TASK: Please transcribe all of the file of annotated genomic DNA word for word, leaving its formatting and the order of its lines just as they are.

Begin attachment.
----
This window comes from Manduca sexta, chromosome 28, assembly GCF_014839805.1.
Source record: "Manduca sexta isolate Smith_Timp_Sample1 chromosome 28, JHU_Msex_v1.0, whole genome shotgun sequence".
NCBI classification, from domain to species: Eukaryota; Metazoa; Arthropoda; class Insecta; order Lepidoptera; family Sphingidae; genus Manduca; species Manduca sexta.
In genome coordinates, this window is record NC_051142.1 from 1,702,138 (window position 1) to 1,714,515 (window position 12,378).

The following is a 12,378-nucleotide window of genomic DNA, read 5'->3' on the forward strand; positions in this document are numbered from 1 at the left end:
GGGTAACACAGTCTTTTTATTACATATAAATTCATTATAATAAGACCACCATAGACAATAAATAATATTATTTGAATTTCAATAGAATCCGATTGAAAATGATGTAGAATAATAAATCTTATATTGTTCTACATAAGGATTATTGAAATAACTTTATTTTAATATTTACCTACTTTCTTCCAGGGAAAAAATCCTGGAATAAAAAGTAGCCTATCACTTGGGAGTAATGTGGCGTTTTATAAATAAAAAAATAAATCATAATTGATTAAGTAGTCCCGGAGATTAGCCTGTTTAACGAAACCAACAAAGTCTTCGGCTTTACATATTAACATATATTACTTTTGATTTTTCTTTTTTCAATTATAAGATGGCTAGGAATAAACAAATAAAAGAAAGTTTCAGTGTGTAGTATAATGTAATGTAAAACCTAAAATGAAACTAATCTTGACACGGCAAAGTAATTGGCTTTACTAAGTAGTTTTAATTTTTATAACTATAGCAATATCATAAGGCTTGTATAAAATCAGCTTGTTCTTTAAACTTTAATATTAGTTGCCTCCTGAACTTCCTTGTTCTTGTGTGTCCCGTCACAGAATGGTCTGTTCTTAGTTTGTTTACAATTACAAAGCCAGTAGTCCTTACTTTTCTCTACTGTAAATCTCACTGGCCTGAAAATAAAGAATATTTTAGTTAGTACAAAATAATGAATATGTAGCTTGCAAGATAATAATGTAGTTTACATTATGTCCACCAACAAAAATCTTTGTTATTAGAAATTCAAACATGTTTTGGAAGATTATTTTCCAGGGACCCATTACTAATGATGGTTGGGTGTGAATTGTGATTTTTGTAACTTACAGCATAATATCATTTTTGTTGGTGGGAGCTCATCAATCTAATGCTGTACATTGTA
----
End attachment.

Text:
This window comes from Manduca sexta, chromosome 28, assembly GCF_014839805.1.
Source record: "Manduca sexta isolate Smith_Timp_Sample1 chromosome 28, JHU_Msex_v1.0, whole genome shotgun sequence".
NCBI classification, from domain to species: Eukaryota; Metazoa; Arthropoda; class Insecta; order Lepidoptera; family Sphingidae; genus Manduca; species Manduca sexta.
In genome coordinates, this window is record NC_051142.1 from 1,702,138 (window position 1) to 1,714,515 (window position 12,378).

The following is a 12,378-nucleotide window of genomic DNA, read 5'->3' on the forward strand; positions in this document are numbered from 1 at the left end:
GGGTAACACAGTCTTTTTATTACATATAAATTCATTATAATAAGACCACCATAGACAATAAATAATATTATTTGAATTTCAATAGAATCCGATTGAAAATGATGTAGAATAATAAATCTTATATTGTTCTACATAAGGATTATTGAAATAACTTTATTTTAATATTTACCTACTTTCTTCCAGGGAAAAAATCCTGGAATAAAAAGTAGCCTATCACTTGGGAGTAATGTGGCGTTTTATAAATAAAAAAATAAATCATAATTGATTAAGTAGTCCCGGAGATTAGCCTGTTTAACGAAACCAACAAAGTCTTCGGCTTTACATATTAACATATATTACTTTTGATTTTTCTTTTTTCAATTATAAGATGGCTAGGAATAAACAAATAAAAGAAAGTTTCAGTGTGTAGTATAATGTAATGTAAAACCTAAAATGAAACTAATCTTGACACGGCAAAGTAATTGGCTTTACTAAGTAGTTTTAATTTTTATAACTATAGCAATATCATAAGGCTTGTATAAAATCAGCTTGTTCTTTAAACTTTAATATTAGTTGCCTCCTGAACTTCCTTGTTCTTGTGTGTCCCGTCACAGAATGGTCTGTTCTTAGTTTGTTTACAATTACAAAGCCAGTAGTCCTTACTTTTCTCTACTGTAAATCTCACTGGCCTGAAAATAAAGAATATTTTAGTTAGTACAAAATAATGAATATGTAGCTTGCAAGATAATAATGTAGTTTACATTATGTCCACCAACAAAAATCTTTGTTATTAGAAATTCAAACATGTTTTGGAAGATTATTTTCCAGGGACCCATTACTAATGATGGTTGGGTGTGAATTGTGATTTTTGTAACTTACAGCATAATATCATTTTTGTTGGTGGGAGCTCATCAATCTAATGCTGTACATTGTA